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National Cartoonist Society announces Reuben, divisional awards

buildingstories Baby Blues creator Rick Kirkman and Pickles creator Brian Crane shared the Reuben Award this year, which honors the outstanding cartoonist of the year. According to the Daily Cartoonist’s Alan Gardner, this is only the second time in the award’s history that two cartoonists have shared the award, the previous time being in 1968.

The National Cartoonist Society presented the Reuben and its divisional awards in Pittsburgh, Penn. last night. Other winners included Rich Webber, director of the Aardman segments that appear on Cartoon Network’s DC Nation, as well as Joann Sfar for the animated The Rabbi’s Cat, Chris Ware for Building Stories, Bernie Wrightson for Frankenstein Alive, Alive!, and Vince Dorse for the Untold Tales of Bigfoot webcomic.

The complete list of winners can be found below.

THE REUBEN AWARD for Outstanding Cartoonist of the Year:

Rick Kirkman and Brian Crane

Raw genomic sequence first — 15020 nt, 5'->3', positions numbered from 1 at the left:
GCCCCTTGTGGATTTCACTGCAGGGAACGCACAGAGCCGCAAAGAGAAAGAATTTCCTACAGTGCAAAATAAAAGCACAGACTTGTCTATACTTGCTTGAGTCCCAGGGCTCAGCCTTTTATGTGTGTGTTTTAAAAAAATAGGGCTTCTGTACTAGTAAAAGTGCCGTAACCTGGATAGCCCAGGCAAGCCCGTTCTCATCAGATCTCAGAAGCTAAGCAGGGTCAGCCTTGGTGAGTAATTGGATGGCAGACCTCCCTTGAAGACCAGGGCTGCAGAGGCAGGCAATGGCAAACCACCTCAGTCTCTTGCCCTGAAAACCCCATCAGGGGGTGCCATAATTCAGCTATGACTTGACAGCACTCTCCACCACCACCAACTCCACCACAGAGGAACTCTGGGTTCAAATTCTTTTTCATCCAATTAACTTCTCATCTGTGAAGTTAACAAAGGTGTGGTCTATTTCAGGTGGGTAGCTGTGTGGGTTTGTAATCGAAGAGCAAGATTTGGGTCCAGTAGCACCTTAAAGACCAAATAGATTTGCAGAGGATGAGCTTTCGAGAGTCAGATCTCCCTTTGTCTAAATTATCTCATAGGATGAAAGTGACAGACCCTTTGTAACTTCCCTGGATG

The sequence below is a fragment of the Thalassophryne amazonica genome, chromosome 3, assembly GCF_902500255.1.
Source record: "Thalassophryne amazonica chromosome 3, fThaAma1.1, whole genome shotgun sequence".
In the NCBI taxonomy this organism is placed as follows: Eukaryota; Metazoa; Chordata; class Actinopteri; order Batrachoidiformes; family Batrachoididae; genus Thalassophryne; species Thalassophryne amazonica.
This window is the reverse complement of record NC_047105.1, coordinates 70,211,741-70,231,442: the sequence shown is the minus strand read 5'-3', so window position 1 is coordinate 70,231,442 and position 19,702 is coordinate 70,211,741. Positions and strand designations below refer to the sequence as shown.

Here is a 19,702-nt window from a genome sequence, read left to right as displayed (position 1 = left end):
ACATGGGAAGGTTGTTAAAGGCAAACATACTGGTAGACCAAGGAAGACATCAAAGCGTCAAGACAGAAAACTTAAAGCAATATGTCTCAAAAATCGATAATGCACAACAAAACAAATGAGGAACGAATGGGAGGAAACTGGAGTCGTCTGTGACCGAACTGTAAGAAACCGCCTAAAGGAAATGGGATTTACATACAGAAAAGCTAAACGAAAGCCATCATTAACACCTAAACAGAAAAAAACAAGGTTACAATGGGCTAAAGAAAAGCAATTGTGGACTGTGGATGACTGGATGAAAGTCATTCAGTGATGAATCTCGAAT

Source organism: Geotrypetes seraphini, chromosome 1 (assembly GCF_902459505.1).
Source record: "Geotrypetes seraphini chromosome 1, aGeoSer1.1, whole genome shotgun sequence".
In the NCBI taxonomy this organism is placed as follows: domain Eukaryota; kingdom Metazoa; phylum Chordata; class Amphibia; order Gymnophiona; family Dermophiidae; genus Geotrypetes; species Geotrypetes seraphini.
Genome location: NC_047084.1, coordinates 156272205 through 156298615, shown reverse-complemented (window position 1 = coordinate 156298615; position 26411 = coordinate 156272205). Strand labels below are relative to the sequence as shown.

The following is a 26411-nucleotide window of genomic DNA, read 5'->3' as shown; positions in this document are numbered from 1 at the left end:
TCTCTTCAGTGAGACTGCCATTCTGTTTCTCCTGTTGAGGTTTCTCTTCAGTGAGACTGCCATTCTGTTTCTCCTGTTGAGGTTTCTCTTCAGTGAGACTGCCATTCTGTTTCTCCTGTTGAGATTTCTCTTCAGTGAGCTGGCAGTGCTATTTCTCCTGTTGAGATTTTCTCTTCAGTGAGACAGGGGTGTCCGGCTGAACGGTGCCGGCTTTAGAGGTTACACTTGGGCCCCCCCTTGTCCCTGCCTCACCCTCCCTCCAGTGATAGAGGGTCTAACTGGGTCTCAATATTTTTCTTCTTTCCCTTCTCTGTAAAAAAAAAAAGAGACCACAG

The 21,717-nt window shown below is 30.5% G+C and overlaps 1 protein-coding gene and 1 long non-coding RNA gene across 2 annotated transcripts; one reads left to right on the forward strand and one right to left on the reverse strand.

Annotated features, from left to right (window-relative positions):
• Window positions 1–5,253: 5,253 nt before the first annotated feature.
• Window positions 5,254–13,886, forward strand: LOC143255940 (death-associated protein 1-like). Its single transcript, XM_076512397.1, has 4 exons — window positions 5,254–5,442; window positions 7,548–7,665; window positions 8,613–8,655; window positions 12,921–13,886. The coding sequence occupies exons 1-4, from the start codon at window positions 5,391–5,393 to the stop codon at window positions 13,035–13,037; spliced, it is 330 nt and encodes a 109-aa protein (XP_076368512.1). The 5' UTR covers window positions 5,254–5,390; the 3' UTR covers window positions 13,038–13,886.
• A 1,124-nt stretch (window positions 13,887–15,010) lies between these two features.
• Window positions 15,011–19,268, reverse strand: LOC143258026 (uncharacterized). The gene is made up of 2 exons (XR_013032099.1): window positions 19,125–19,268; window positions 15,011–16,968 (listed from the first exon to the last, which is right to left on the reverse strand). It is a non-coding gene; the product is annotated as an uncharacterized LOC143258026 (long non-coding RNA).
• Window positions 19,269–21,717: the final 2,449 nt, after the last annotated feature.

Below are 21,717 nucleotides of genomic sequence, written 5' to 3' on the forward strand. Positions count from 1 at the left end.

TELEVISION ANIMATION

Rich Webber, Director, Aardman Animation Studios, DC Nation

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Joann Sfar on drawing comics vs. directing films

Joann Sfar’s not the first (or the last) comic creator to make the transition to movie-making, but a recent interview for the Wall Street Journal on his French film Gainsbourg the artist-turned-director laments about the difficulties of comics versus that of film.

“It’s actually more difficult to do a comic book than a movie,” Sfar told WSJ‘s Nick Andersen. “If something doesn’t work in a movie, you can blame the crew or do it again. If it doesn’t work in a comic book, then it’s your fault. I know I have many things to learn in movies, but I had so much fun making the movie. Comic books may not have been useful for making a movie, but drawing was. My crew all had more than 20 years of experiences, and I’m a newbie. So I didn’t come with orders, I came with graphical suggestions. There are visual propositions in the film that may be appealing for the studio people.”

Sfar goes on to explain that when creating the animated film The Rabbi’s Cat, the production of animation was much slower than drawing comics, comparing his page rate of five pages per day as a cartoonist with an animator’s typical rate being one second of film per day.


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